Sunday, 21 January 2018

The Streets of Old Lambeth: Lambeth Palace

A visitor to London, exploring the Borough of Lambeth, and having followed the Thames Path from the South Bank Centre to Saint Thomas's Hospital, can continue along this path, arriving, after a short walk, at Lambeth Palace, the London residence of the Archbishops of Canterbury since around 1200 AD. I do not usually take readers inside such attractions: they have their own websites, and I wouldn't wish, as it were, to spoil the plot, preferring to weave a connecting path between them. I will make a couple of exceptions in Lambeth, however; in this case because the palace, being very much a working environment, is only occasionally open to the public, an places on tours often fill up within a matter of hours of being advertised (the library, however, is accessible to researchers by appointment).

Lambeth Palace from the south, in c 1685, Museum of London (image is in the Public Domain).

The early Tudor gatehouse, which is, from the outside, the most prominent feature of the palace, was completed in 1495.

The Great Hall (left) and Gatehouse from inside the palace. Photo: Richard Croft (licensed under CCA).

Within, the so-called "Lollards' Tower" is earlier than this (c 1435). An upper room has clearly been used as a prison, and it used to be supposed that the prisoners were Fifteenth Century Lollards (proto-Protestants, who sought to make the Bible available in English), but the graffiti in the room date to the Seventeenth Century, and it seems that the true "Lollards' Tower," at Saint Paul's, was destroyed during the Great Fire of 1666.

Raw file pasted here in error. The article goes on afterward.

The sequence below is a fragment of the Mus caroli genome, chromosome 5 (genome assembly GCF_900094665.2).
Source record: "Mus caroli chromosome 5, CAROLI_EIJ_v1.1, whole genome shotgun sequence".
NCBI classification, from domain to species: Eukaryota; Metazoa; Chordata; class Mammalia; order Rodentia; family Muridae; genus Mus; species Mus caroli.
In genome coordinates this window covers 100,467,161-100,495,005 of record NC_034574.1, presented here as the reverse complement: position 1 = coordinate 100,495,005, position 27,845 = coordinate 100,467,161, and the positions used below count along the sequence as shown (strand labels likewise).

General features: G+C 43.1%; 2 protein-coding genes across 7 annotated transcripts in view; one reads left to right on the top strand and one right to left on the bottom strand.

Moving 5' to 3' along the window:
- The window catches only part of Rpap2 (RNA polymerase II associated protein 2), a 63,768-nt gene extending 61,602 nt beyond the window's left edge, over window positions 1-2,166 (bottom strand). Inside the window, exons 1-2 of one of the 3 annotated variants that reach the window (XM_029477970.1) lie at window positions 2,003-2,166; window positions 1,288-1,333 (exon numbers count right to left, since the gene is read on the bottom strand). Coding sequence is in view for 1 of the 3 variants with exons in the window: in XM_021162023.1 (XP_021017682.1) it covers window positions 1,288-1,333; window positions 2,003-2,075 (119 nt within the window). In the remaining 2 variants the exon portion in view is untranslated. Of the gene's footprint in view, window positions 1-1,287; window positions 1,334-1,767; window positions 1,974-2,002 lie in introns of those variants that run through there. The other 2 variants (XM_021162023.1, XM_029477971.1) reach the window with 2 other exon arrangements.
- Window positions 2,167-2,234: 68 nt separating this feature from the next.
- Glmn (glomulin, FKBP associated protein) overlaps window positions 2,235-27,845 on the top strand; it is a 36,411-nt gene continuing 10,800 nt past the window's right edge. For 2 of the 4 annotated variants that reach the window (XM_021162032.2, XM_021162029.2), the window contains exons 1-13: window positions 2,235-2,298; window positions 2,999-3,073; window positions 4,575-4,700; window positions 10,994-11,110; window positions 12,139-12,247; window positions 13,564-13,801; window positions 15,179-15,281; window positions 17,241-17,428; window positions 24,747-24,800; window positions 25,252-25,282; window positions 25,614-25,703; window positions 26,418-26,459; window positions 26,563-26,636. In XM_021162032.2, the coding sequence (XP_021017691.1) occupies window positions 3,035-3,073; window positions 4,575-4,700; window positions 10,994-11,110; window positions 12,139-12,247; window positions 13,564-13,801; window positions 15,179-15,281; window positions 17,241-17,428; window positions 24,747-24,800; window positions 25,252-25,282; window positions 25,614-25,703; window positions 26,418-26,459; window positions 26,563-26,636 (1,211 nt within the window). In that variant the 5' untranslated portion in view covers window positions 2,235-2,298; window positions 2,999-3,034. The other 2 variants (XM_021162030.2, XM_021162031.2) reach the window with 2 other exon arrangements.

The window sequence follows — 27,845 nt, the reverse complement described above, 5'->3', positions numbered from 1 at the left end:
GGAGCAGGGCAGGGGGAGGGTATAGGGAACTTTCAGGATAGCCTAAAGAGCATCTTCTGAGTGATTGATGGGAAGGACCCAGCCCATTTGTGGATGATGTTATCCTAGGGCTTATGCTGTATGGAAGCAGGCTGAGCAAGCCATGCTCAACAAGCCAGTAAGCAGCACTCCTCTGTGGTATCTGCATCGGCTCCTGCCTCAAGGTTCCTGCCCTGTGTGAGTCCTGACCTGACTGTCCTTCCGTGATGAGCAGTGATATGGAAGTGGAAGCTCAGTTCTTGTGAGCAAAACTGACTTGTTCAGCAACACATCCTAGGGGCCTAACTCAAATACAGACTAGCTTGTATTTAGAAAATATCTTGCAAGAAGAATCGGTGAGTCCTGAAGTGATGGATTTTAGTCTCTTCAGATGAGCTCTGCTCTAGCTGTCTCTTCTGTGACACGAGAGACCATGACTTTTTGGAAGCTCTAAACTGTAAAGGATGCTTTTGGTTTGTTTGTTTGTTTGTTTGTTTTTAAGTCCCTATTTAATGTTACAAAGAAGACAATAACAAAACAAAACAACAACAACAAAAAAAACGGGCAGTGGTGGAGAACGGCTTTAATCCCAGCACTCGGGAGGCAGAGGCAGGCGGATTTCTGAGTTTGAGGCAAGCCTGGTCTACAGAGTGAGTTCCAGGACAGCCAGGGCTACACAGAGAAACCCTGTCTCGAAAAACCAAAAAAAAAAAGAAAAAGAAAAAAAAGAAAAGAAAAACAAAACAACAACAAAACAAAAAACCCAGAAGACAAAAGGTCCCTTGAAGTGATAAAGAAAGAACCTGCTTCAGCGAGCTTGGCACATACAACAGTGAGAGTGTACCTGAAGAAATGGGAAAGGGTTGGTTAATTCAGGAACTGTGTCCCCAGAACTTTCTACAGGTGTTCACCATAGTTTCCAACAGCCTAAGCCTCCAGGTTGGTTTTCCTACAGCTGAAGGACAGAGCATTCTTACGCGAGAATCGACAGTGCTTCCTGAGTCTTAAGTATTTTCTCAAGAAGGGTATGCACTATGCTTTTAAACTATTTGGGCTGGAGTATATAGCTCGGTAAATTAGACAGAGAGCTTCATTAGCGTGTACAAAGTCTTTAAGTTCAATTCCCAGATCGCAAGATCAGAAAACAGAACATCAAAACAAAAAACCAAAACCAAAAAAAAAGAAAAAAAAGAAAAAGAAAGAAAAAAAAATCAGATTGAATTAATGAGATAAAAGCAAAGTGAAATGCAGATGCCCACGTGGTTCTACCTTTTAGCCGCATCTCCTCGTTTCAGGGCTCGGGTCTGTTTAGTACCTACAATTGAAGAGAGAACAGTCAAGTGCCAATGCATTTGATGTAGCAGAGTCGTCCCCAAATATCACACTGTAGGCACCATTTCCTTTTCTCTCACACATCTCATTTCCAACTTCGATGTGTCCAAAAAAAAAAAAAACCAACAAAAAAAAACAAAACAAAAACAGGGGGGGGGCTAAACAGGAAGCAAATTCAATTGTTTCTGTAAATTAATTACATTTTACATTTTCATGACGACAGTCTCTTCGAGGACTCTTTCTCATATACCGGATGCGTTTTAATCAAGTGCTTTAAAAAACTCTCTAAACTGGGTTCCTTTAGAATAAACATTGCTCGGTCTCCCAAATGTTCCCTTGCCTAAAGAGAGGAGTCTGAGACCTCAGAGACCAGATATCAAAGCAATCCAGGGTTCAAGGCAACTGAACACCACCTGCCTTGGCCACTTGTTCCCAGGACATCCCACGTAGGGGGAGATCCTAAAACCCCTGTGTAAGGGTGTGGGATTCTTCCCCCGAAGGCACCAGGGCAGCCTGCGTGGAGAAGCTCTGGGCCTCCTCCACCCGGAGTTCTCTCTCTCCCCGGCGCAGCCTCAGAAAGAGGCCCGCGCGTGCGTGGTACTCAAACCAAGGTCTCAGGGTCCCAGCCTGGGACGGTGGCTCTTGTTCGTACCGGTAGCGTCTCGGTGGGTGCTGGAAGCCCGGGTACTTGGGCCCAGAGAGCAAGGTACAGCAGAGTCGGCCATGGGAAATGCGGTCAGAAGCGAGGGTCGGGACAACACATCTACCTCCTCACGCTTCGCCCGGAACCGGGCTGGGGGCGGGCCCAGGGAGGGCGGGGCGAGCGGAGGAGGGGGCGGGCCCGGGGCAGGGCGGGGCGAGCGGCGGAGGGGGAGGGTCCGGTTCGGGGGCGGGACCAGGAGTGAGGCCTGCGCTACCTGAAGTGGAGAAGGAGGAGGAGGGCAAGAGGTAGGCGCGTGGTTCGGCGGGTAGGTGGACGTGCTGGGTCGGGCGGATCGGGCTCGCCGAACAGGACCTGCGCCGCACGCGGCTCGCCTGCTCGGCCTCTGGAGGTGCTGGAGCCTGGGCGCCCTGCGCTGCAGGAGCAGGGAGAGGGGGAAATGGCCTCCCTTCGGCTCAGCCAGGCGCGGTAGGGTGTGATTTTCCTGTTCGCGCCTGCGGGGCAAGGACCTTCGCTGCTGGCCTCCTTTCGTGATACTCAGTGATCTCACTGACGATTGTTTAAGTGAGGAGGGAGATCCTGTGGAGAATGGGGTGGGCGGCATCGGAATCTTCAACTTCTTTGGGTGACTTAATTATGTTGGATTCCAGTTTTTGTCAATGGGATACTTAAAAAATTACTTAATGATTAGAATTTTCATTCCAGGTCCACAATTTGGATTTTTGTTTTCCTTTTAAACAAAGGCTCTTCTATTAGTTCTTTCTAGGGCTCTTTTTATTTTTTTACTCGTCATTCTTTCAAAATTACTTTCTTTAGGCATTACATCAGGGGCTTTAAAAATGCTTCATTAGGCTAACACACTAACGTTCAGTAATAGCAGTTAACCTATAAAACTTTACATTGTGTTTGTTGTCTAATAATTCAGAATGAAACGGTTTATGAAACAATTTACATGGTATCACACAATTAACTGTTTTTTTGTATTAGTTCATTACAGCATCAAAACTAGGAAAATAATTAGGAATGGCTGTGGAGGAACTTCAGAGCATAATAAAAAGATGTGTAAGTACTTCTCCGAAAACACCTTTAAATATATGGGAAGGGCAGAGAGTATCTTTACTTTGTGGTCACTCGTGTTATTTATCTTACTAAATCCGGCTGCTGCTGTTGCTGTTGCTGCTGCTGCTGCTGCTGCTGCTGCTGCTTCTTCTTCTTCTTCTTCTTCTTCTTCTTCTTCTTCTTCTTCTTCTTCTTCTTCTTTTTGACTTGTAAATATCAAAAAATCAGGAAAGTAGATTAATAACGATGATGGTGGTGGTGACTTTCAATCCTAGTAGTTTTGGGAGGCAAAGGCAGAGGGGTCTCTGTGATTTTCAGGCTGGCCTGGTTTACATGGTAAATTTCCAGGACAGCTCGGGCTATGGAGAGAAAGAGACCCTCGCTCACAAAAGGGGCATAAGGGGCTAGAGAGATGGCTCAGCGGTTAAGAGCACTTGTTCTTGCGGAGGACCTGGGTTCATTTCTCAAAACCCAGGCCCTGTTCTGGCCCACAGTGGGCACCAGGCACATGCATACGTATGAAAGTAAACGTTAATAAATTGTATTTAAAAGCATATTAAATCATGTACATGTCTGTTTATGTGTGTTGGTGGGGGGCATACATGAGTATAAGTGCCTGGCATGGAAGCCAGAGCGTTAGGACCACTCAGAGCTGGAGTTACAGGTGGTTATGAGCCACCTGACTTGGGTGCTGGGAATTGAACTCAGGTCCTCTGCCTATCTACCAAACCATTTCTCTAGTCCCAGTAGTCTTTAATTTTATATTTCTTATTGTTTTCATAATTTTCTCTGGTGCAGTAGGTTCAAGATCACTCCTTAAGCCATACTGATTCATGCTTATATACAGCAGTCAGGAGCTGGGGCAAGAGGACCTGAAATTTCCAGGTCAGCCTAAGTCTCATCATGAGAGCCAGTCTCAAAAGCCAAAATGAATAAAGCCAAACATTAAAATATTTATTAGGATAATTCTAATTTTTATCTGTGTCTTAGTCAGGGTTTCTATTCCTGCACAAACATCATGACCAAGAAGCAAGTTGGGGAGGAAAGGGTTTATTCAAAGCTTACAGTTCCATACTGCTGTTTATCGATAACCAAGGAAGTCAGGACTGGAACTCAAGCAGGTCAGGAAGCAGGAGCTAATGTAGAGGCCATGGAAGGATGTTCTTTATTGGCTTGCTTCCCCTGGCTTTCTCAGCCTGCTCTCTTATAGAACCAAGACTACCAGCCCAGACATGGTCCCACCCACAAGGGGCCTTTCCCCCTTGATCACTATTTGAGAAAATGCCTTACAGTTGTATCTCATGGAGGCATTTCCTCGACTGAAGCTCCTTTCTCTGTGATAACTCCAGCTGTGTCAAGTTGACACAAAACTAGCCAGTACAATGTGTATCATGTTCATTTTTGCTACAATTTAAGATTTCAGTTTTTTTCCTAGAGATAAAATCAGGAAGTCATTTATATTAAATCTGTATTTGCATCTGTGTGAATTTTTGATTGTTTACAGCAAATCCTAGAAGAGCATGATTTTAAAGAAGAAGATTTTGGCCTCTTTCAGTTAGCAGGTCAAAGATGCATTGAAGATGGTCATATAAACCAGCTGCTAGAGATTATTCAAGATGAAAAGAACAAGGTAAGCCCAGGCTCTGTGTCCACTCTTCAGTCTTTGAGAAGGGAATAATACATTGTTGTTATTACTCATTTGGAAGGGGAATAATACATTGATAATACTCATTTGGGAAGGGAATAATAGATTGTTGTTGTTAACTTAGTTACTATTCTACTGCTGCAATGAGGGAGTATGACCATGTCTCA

The "Lollards' Tower in c 1883. Photo: Henry Dixon (image is in the Public Domain).

Of the Thirteenth Century Palace, all that remains visible is an undercroft, originally used for storing wine, beer, and other produce.

The Undercroft in c 1804 (image is in the Public Domain).

The Great Hall, which now houses much of the library, was rebuilt in 1663, following extensive damage by Parliamentary troops during the Civil War (Samuel Pepys described it as "a new old-fashioned hall"), and was further restored following bomb damage in the Second World War.

The Great Hall in c 1804 (image is in the Public Domain).

Among the great treasures of the library are the Mac Durnan Gospels, dating to the Ninth or Tenth Century; the Lambeth Bible, dating to the Twelfth Century; and the Lambeth Apocalypse, dating to the Thirteenth Century.

The Gospel of Saint Mark, from the Mac Durnan Gospels, probably a diplomatic gift from the Abbot of Armagh to the Anglo-Saxon King, Aethelstan (reigned 924-939 AD), who presented the manuscript to Christchurch, Canterbury (image is in the Public Domain). 

The Gospel of Saint Luke, from the Mac Durnan Gospels (image is in the Public Domain).

The Tree of Jesse, from the Lambeth Bible, dating to the 1140s (image is in the Public Domain). 

Page from the Lambeth Apocalypse, dating from c 1260 (image is in the Public Domain).

Page from the Lambeth Apocalypse (image is in the Public Domain).

Page from the Lambeth Apocalypse (image is in the Public Domain).

From the gatehouse of the palace, it is just a short walk further along the river to our next stopping-point, the Garden Museum.

Mark Patton is a published author of historical fiction and non-fiction, whose books can be purchased from Amazon.

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